Certainly no object associated with the history of Huntingdon Borough is more iconic than the Standing Stone. The tall, slim monolith that stands on William Smith Street today prompts residents and visitors alike to ask questions about its history and significance.
The present monument is the third Standing Stone in recorded history, erected for the borough’s Centennial celebration in 1896 as a memorial to the Native American stone that gave Huntingdon its earliest name. Indian trader and interpreter Conrad Weiser is credited with being the first to record a reference to the Standing Stone in a journal of his travels through the area in 1748.
Six years later, in 1754, John Harris also recorded the Standing Stone in his “Account of the Road to Logs Town on Allegeheney River,” giving its dimensions as 14 feet tall and 6 inches square. What Weiser and Harris saw was the Indian stone, said to be venerated by those who erected it and who apparently removed, destroyed, or concealed it in response to the first signs of white settlement in the area.
By 1768, early surveyors had raised a stone bearing their names to replace the missing Indian stone. It is this second stone that survives in part and is displayed in the lobby of the Huntingdon County Courthouse. [See “From An Account Written by William R. Smith,” under Historic Documents, for more about this second stone.]
The third, and present, stone was erected during Huntingdon Borough’s Centennial celebration in September 1896. At its dedication, J. Simpson Africa gave an address, in part of which he traced the origin of the words “Juniata” and “Oneida” to an Indian word meaning standing stone.
A couple of months ago, Fred Lang, a board member of the Huntingdon County Historical Society and creative director at Isett Acres Museum, was browsing old files of source material used by local historian Albert Rung for the series of articles he wrote for The Daily News between 1945 and 1972. Tucked away in a file on the Standing Stone was an article written in 1939 for The Sentinel (Lewistown) by Leffard M.A. Haughwout. In it, Haughwout reported that he had examined the Harris document and that it said the original standing stone was 4 feet tall, not 14 feet.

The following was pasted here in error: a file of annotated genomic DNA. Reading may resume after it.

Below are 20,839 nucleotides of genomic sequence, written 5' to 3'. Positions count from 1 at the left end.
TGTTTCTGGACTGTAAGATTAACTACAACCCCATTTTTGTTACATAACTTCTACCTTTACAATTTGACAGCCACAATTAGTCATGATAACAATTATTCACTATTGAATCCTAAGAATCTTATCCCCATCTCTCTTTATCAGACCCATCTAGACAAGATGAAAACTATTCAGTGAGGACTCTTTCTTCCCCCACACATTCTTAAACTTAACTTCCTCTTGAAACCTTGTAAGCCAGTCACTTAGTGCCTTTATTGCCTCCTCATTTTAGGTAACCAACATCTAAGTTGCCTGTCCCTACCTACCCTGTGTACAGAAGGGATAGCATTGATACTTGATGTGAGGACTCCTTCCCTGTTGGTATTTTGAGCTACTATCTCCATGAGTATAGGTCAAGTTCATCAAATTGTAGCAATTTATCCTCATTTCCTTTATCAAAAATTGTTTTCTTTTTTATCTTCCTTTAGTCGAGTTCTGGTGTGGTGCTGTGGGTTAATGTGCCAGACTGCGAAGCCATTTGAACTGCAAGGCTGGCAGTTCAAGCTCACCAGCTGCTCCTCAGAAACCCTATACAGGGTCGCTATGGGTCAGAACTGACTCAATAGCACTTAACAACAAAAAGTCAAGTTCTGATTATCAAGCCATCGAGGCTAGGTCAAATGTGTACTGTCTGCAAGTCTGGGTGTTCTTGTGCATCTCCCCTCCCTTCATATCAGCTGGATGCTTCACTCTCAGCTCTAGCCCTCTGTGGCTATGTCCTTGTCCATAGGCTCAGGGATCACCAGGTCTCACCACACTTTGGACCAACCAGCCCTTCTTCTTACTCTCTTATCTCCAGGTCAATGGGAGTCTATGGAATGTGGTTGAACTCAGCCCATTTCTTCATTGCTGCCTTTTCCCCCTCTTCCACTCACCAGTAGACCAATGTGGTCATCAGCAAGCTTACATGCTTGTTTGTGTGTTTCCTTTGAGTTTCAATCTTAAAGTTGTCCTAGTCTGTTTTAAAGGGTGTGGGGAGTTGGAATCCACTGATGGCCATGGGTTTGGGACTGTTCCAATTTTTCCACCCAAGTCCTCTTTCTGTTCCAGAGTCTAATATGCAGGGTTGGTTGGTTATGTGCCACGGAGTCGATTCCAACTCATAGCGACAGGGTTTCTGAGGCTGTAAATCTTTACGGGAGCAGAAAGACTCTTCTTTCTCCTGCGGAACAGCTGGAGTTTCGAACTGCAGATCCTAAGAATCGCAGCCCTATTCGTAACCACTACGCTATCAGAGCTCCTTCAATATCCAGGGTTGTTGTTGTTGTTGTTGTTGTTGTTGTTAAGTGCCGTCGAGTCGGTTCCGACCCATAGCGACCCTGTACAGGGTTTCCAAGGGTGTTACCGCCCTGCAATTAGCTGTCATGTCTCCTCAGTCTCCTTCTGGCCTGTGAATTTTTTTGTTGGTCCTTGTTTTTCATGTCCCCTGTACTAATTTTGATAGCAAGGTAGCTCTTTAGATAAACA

Puzzled by the discrepancy between Haughwout’s reading of the Harris manuscript and the height of 14 feet given in Africa’s History of Huntingdon and Blair Counties (page 27), Lang decided that further investigation was in order. Africa had reproduced the wording of the Harris document exactly as it appeared in the published Pennsylvania Archives (First series, II, 135-136). In both cases, the word “about,” preceding “14,” is abbreviated: the “u” is omitted, and the “t” is a small superscript letter — abot.
In July, Lang and Nancy Shedd went to the Pennsylvania State Archives in Harrisburg to have a look at the Harris manuscript. Working with Jonathan Stayer, Supervisor of Reference Services, they examined the original Harris document and found that a break in the paper had been mended by applying a narrow strip of paper to the reverse of the first page, thus obscuring part of the word “about” and the “1” of the number “14.” The missing letters that were obscured by the mending paper had been filled in with pencil; in the line describing the dimensions of the Standing Stone, “about” was now spelled out in full, leaving no space for the “1” of “14.” It was relatively easy to see what had happened, which had resulted in reducing the monumental stone to a mere four feet in height. Clearly, a paper conservator would be required in order for Harris’s observation on the dimensions of the original stone to be uncovered.
Conservation of the Harris manuscript by removing the mending paper, thus revealing once again the estimated height Harris intended, has been accomplished with financial support from J. Melvin Isett. This being the only record of the dimensions of the original Indian stone, its importance as a document in Huntingdon Borough history cannot be overstated.